How To Repair Your Damaged Reputation
You can rebuild your reputation as a leader, Keith Wyche says, but only one time.
"We are a country of second chances, but we are not very fond of third ones," Wyche a leadership expert and former CEO of the ACME Markets grocery chain, tells Inc. "When leaders come out and say they are reformed, and it's found there is a relapse, you very rarely see them again. You can only make that mistake once."
In his most recent book, Corner Office Rules: The 10 Realities of Executive Life, Wyche writes that your reputation is a form of currency you use to sustain your advancement.
It is your job as a leader to protect your reputation. Wyche says as a CEO you need to realize "everything you do, say, or write can be viewed at any time." Because of this, he follows a few rules: He never drinks alcohol during work-related social settings; in most cases, he doesn't hold closed-door meetings with female executives; and he's careful of the kinds of venues he goes to while on business trips (especially in Las Vegas). "I don't put myself in situations where my behavior can be misconstrued," he says.
But what happens when the value of your currency crashes? Whether you're embroiled in a scandal, or have suffered a quick-but-damaging bout of clouded judgment, read Wyche's six steps for leaders who need a second chance below.
Wyche says you need to admit wrongdoing right away. Be honest, "even if it was just a transgression of bad judgment, you have to start with admitting your bad judgment."
Now it's time to throw away your ego. You may be top dog at your company, but right now it's about earning your coworkers' trust. "Humbly accept the feedback and the consequences. Maybe it comes in the form of a performance review, [or] a formal letter in your file, but you have to do it," he says.
Take a "Career Selfie."
After accepting the consequences, you have to turn inward and take a look at yourself. "I call it taking a career selfie: Go back, revisit the situation, and find out what went wrong and what you should have done differently," he says. "I tell people that I am inspired by my successes but I learn from my failures."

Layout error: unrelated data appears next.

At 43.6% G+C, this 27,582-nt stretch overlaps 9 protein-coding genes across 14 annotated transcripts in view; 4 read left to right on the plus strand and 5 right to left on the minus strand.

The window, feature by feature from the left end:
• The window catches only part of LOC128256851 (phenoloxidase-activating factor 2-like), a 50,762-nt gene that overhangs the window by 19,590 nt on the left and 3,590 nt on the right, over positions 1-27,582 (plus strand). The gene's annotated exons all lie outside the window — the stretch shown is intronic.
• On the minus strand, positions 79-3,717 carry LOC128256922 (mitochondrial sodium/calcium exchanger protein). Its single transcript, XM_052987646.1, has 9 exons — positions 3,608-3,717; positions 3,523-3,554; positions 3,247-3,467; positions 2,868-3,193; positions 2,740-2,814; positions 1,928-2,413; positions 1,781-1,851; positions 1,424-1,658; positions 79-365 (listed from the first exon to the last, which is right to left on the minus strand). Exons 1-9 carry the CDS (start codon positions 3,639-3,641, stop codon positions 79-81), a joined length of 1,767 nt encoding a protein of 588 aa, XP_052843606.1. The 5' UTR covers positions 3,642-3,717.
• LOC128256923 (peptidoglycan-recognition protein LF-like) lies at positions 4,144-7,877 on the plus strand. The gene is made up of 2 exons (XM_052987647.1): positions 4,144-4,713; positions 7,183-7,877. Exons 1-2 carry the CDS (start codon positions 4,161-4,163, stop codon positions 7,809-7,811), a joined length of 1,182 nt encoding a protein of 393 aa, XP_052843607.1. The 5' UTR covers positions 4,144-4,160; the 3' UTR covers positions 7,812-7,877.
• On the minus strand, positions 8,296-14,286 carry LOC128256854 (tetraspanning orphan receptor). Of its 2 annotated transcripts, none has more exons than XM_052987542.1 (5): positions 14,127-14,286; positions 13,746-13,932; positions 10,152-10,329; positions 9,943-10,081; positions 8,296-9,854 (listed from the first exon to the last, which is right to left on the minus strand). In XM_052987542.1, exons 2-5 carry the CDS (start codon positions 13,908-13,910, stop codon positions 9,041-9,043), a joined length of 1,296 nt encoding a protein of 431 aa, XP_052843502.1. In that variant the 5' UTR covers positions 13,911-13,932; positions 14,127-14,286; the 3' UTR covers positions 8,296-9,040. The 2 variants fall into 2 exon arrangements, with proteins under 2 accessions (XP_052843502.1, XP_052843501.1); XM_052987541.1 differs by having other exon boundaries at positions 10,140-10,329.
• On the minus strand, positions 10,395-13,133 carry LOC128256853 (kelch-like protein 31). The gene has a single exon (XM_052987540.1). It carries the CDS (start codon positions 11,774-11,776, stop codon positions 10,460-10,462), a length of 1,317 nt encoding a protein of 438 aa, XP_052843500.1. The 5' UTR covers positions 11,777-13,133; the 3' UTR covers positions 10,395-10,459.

Commit to Reform.
Write out a plan for how you will change yourself to make sure the transgression does not happen again. "You now have to commit to do all that you can to be the poster child for integrity in your organization," Wyche says. "Share the plan for how you will behave and act differently."
Walk the Walk.
This step is about implementing your plan for positive change. "Practice what you preach," Wyche says. "Once you say what you are going to do, you have to demonstrate that you can walk the walk--'This is what I said I was going to do, and now I am actually doing it.'"
Have Regular Behavior Check-ins.
After you have started to act better, ask for feedback. "This step is focused around having regular, quarterly feedback sessions with the powers-that-be to talk about your progress," Wyche says. "It shows a willingness and commitment to be better. It proves you are someone who is committed three, six, nine months after." Most importantly, he adds, "be positive throughout the entire process."